Winchilsea and his supporters wished for King's to be subject to the Test Acts, like the universities of Oxford, where only members of the Church of England could matriculate, Cambridge, where non-Anglicans could matriculate but not graduate, but this was not Wellington's intent. Winchilsea and about 150 other contributors withdrew their support of King's College London in response to Wellington's support of Catholic emancipation. In a letter to Wellington he accused the Duke to have in mind "insidious designs for the infringement of our liberty and the introduction of Popery into every department of the State"; the letter provoked a furious exchange of correspondence and Wellington accused Winchilsea of imputing him with "disgraceful and criminal motives" in setting up King's C
Virtual International Authority File
The Virtual International Authority File is an international authority file. It is a joint project of several national libraries and operated by the Online Computer Library Center. Discussion about having a common international authority started in the late 1990s. After a series of failed attempts to come up with a unique common authority file, the new idea was to link existing national authorities; this would present all the benefits of a common file without requiring a large investment of time and expense in the process. The project was initiated by the US Library of Congress, the German National Library and the OCLC on August 6, 2003; the Bibliothèque nationale de France joined the project on October 5, 2007. The project transitioned to being a service of the OCLC on April 4, 2012; the aim is to link the national authority files to a single virtual authority file. In this file, identical records from the different data sets are linked together. A VIAF record receives a standard data number, contains the primary "see" and "see also" records from the original records, refers to the original authority records.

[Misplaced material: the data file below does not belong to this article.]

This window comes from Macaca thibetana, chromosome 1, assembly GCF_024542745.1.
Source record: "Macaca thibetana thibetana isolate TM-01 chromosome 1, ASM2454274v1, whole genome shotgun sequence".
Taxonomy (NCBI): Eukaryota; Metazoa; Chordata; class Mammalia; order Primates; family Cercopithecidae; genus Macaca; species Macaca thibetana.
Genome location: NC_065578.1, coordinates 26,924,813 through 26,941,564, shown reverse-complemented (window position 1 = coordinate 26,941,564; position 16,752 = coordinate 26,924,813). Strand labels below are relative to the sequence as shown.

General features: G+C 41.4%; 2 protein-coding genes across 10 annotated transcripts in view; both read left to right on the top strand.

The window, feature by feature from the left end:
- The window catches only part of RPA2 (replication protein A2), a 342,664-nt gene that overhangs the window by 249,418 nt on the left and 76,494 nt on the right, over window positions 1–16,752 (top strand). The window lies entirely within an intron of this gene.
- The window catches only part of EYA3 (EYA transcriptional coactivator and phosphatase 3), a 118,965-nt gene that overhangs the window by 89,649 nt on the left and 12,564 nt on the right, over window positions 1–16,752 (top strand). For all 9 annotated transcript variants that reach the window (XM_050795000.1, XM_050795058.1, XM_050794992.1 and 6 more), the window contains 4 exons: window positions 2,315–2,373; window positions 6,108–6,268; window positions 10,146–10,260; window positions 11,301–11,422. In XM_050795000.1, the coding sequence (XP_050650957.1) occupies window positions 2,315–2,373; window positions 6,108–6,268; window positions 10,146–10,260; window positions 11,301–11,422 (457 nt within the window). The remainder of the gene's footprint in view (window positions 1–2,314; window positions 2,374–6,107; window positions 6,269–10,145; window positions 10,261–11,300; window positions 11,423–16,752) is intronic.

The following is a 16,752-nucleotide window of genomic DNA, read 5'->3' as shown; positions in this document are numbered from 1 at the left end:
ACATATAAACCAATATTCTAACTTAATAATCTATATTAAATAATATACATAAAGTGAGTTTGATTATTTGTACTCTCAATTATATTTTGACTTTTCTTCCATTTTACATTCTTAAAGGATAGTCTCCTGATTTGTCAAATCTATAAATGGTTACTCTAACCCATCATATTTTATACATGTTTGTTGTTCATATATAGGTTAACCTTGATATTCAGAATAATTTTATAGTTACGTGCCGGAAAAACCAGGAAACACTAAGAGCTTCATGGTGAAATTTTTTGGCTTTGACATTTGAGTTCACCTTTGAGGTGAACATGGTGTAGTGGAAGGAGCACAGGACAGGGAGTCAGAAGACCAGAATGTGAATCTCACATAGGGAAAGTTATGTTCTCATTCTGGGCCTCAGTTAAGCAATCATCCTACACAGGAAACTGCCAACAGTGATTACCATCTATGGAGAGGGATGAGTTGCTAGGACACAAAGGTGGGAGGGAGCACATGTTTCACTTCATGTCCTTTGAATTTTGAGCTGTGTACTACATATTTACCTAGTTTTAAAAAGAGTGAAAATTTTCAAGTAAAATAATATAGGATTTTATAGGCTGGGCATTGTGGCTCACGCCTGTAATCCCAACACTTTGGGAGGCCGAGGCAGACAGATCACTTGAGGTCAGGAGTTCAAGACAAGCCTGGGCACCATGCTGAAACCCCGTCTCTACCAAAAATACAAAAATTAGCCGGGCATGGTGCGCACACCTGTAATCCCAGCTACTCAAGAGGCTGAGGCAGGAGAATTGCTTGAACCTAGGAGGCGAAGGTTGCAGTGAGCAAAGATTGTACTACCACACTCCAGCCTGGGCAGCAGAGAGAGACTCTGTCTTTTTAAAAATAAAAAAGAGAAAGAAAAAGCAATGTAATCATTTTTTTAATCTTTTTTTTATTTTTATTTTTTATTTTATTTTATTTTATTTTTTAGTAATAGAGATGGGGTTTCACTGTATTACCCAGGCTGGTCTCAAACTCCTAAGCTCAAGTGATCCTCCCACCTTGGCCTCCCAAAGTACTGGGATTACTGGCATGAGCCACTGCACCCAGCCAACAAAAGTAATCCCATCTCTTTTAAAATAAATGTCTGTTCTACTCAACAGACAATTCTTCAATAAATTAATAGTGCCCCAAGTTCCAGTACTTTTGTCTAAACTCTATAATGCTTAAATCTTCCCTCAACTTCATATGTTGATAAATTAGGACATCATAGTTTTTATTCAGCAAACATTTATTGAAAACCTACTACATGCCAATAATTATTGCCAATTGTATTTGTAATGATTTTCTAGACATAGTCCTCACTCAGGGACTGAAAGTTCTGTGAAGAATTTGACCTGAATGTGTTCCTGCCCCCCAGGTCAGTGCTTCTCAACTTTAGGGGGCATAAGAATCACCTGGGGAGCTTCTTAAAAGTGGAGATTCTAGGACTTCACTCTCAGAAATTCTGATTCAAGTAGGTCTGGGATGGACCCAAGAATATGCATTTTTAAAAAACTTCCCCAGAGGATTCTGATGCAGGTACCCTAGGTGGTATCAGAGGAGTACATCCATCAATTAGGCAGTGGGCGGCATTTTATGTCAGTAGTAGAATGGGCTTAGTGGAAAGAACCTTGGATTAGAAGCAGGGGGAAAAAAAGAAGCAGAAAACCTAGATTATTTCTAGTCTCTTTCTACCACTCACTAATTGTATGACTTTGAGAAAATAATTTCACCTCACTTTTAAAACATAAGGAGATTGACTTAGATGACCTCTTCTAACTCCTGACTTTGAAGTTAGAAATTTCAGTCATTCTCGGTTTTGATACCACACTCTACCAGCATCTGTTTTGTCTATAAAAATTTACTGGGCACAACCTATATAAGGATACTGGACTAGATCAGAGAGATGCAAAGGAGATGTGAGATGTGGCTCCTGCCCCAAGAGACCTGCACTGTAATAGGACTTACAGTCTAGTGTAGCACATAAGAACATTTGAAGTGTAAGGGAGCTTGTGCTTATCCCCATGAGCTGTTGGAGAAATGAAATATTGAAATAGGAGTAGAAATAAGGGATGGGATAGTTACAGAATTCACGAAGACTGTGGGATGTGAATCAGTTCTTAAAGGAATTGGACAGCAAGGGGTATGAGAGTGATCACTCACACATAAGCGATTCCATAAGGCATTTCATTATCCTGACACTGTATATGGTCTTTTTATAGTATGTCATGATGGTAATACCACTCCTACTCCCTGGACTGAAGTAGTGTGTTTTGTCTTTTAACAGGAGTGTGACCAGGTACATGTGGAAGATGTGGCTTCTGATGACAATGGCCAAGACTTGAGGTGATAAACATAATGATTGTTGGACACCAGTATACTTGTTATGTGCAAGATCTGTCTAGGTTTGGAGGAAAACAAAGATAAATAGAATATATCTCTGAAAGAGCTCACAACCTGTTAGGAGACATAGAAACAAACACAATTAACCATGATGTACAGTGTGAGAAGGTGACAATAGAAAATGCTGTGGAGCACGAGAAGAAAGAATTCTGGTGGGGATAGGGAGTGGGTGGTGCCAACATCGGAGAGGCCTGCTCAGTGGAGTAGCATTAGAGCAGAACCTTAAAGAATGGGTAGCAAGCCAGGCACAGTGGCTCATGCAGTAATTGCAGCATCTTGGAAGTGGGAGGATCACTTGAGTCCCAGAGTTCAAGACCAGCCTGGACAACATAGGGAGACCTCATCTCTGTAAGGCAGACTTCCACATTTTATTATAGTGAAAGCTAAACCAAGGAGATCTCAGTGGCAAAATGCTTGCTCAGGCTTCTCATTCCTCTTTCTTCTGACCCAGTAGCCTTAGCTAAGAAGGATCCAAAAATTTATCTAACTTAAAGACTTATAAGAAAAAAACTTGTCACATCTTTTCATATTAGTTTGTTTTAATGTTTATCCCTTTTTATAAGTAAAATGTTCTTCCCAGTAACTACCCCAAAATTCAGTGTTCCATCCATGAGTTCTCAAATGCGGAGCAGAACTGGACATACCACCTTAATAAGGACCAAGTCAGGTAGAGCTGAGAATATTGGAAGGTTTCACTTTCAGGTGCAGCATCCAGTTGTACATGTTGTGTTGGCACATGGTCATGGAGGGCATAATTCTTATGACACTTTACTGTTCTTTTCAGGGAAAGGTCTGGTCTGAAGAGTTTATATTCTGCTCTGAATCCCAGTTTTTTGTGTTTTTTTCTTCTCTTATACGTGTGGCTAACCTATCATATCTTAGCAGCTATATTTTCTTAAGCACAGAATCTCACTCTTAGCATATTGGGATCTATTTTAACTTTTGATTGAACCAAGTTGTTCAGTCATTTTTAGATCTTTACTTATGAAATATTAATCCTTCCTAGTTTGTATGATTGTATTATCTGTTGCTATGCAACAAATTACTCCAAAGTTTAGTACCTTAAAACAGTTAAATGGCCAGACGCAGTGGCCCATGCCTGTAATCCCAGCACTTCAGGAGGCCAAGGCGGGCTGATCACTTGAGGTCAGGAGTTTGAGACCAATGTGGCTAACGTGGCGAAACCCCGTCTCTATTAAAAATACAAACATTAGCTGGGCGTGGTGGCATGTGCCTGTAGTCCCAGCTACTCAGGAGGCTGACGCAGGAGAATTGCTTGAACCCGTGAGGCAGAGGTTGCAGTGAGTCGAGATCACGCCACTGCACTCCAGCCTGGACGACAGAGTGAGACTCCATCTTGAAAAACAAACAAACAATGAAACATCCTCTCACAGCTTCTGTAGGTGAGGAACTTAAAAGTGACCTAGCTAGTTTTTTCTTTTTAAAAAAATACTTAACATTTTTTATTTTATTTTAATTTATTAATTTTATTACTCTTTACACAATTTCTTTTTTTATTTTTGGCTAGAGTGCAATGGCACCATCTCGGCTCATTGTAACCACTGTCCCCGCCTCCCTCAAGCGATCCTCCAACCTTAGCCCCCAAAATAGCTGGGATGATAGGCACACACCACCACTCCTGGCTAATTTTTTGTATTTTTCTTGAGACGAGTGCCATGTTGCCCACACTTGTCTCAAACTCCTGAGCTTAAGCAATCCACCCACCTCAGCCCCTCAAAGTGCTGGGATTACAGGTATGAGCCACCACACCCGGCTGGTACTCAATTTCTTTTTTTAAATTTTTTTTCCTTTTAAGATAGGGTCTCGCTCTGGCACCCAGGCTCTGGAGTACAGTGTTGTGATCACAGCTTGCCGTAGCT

The data are available for research and data exchange and sharing. Reciprocal updating uses the Open Archives Initiative Protocol for Metadata Harvesting protocol; the file numbers are being added to Wikipedia biographical articles and are incorporated into Wikidata. VIAF's clustering algorithm is run every month; as more data are added from participating libraries, clusters of authority records may coalesce or split, leading to some fluctuation in the VIAF identifier of certain authority records. Authority control Faceted Application of Subject Terminology Integrated Authority File International Standard Authority Data Number International Standard Name Identifier Wikipedia's authority control template for articles Official website VIAF at OCLC
Dumbarton Oaks is a historic estate in the Georgetown neighborhood of Washington, D. C, it was the garden of Robert Woods Bliss and his wife Mildred Barnes Bliss. The Dumbarton Oaks Research Library and Collection was founded here by the Bliss couple, who gave the property to Harvard University in 1940; the research institute that has emerged from this bequest is dedicated to supporting scholarship in the fields of Byzantine and Pre-Columbian studies, as well as garden design and landscape architecture through its research fellowships, meetings and publications. Dumbarton Oaks opens its garden and museum collections to the public, hosts public lectures and a concert series; the land of Dumbarton Oaks was part of the Rock of Dumbarton grant that Queen Anne made in 1702 to Colonel Ninian Beall. Around 1801, William Hammond Dorsey built the first house on the property and an orangery, in the mid-nineteenth century, Edward Magruder Linthicum enlarged the residence and named it The Oaks; the Oaks was the Washington residence of U.